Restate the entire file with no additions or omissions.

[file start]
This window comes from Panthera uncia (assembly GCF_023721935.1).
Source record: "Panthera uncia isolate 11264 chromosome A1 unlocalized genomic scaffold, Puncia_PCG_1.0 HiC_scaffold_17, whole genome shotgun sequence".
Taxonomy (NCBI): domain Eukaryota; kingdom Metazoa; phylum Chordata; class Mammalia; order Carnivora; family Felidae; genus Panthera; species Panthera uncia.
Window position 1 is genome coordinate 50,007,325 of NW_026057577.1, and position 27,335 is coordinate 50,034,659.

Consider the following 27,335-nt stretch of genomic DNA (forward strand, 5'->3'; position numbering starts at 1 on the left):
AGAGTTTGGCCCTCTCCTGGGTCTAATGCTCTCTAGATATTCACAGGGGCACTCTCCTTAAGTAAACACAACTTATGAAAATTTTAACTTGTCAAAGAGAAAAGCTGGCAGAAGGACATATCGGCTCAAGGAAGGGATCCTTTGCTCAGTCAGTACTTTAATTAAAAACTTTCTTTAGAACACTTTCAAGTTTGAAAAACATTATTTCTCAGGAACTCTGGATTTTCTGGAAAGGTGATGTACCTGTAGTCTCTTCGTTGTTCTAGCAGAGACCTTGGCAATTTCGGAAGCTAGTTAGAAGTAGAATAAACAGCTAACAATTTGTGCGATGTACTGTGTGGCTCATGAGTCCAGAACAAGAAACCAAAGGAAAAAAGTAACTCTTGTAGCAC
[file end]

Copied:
This window comes from Panthera uncia (assembly GCF_023721935.1).
Source record: "Panthera uncia isolate 11264 chromosome A1 unlocalized genomic scaffold, Puncia_PCG_1.0 HiC_scaffold_17, whole genome shotgun sequence".
Taxonomy (NCBI): domain Eukaryota; kingdom Metazoa; phylum Chordata; class Mammalia; order Carnivora; family Felidae; genus Panthera; species Panthera uncia.
Window position 1 is genome coordinate 50,007,325 of NW_026057577.1, and position 27,335 is coordinate 50,034,659.

Consider the following 27,335-nt stretch of genomic DNA (forward strand, 5'->3'; position numbering starts at 1 on the left):
AGAGTTTGGCCCTCTCCTGGGTCTAATGCTCTCTAGATATTCACAGGGGCACTCTCCTTAAGTAAACACAACTTATGAAAATTTTAACTTGTCAAAGAGAAAAGCTGGCAGAAGGACATATCGGCTCAAGGAAGGGATCCTTTGCTCAGTCAGTACTTTAATTAAAAACTTTCTTTAGAACACTTTCAAGTTTGAAAAACATTATTTCTCAGGAACTCTGGATTTTCTGGAAAGGTGATGTACCTGTAGTCTCTTCGTTGTTCTAGCAGAGACCTTGGCAATTTCGGAAGCTAGTTAGAAGTAGAATAAACAGCTAACAATTTGTGCGATGTACTGTGTGGCTCATGAGTCCAGAACAAGAAACCAAAGGAAAAAAGTAACTCTTGTAGCAC